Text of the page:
• Give it a personal touch. Whether you are online or face-to-face, find ways to engage students in the learning process.  Send a personal email.  Respond to every student at least once on a discussion board.  Come to class early.  Stay late.  Even the smallest gesture can make a big impression.
  • But don’t take it personally. Too often we don’t engage the ‘back row student’ because we take their non-participation personally.  We see their texting, yawning, or ignoring as an indictment of who we are as educators and human beings.  Rather than put ourselves out there (even as we ask them to), we shut down.  Instead, take a quick survey (I like the “Keep doing, Quit doing, and Start doing” survey) to refocus on the classroom experience from the student’s perspective.
  • Move it! When you stand at the front of the class, you are going to engage the students in your direct sphere of influence.  Walking around the rooms and through the aisles helps you communicate to students that you are targeting each one of them with your message.  In an online class, this might mean doing a weekly ‘check-in’ post to let students know that distance doesn’t mean distant.
  • Move them! If possible, on the first day, ask students to move into the empty seats in the front rows by using a “light touch”: a joke, an anecdote, or a simple “I’d appreciate it.”  If they try to move back to the last row, ask again (and again) until they realize that there is no “back row student” in your classroom.  Moving online students can be difficult, but there are ways to do it.  Create a quick video response to a discussion board post, ask a follow-up question, and write on students by name if they are being too quiet.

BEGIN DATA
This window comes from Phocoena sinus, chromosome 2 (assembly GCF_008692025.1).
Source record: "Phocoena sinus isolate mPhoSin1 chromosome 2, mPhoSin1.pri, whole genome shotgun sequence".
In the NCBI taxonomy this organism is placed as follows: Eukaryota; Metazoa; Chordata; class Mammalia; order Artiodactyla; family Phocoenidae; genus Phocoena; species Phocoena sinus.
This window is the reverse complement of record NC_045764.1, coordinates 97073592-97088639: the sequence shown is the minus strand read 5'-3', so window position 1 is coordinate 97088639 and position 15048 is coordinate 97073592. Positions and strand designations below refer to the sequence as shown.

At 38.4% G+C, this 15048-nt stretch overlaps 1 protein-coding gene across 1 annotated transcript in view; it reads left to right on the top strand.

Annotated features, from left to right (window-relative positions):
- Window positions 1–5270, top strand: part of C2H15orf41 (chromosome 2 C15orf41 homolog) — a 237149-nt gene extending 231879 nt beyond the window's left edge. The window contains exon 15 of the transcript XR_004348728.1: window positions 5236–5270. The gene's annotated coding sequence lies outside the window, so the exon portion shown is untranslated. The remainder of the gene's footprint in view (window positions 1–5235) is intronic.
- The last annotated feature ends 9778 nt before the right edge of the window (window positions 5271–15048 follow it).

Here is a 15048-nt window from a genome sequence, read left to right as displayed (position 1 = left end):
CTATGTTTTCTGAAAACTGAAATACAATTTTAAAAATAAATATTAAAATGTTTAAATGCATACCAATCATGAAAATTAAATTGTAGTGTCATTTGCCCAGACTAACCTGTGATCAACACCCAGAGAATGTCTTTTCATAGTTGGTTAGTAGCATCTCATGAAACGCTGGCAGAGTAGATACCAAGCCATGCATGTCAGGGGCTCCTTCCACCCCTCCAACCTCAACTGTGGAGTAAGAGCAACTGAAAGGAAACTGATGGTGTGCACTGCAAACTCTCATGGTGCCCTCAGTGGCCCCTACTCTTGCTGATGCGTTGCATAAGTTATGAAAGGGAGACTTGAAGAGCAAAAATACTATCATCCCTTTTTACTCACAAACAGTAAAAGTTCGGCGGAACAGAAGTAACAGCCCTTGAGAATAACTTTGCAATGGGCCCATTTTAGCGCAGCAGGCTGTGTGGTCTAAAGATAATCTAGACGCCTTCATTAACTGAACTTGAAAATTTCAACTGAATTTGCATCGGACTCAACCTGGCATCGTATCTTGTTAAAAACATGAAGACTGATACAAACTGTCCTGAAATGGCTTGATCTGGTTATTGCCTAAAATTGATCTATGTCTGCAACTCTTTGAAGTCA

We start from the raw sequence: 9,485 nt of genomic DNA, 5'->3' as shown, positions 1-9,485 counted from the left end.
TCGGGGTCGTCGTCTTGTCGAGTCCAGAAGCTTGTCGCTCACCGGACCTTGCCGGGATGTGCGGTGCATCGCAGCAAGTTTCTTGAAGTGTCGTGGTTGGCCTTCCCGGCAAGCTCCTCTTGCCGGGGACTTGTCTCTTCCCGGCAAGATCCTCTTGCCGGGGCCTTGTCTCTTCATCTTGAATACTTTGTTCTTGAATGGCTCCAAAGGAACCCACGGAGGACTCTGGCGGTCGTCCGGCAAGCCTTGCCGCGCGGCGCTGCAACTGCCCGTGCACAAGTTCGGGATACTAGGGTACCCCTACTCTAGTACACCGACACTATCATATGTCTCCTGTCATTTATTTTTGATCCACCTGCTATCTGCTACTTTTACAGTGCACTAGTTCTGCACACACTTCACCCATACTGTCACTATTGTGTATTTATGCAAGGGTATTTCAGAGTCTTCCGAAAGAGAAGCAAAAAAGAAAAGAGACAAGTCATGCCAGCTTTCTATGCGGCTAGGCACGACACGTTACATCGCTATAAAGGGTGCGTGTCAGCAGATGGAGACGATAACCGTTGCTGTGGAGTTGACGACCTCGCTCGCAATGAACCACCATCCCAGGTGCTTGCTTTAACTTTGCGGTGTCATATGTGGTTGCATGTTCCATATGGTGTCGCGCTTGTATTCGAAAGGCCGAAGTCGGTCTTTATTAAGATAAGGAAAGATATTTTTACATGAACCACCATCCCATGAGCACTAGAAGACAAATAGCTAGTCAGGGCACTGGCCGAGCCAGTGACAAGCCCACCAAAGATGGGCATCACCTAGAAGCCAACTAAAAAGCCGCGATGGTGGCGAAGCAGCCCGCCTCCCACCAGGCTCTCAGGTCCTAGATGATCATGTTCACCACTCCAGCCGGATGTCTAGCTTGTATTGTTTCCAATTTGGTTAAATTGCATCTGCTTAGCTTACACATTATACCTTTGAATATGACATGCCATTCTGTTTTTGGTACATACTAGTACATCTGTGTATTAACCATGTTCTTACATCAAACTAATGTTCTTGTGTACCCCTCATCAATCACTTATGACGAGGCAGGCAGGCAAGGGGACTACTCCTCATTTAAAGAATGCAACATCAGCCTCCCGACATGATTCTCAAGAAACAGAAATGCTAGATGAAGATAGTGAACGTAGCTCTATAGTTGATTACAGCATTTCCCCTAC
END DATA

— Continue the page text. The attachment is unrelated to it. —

• Round robin. Have students complete a quick feedback assessment and go around the room to ask for their responses.  Make it clear that you can’t “opt out” of participation even if you have to “come back to them”—demonstrating that students can’t hide from engagement. For online students, you can rotate a discussion leader position for each week, so that everyone has the chance to share in the responsibility.

When we can engage an under-engaged student, we may make a positive, lasting impression. As faculty members, we play a crucial role in the acculturation of a student to college and eventually to the world beyond it.

Melissa Wehler, Ph.D. serves as the Dean of Humanities and Sciences and Professor of English at Central Penn College.  Her academic writing has been published in several essay collections including Demons of the Body and Mind,  Transnational Gothic,  and A Quest of Her Own: Essays on the Female Hero in Modern Fantasy where she discusses topics including the gothic, feminism, performance, and culture.  She enjoys teaching classes about writing, literature, culture, and film and has won two teaching awards for her student-centered approach.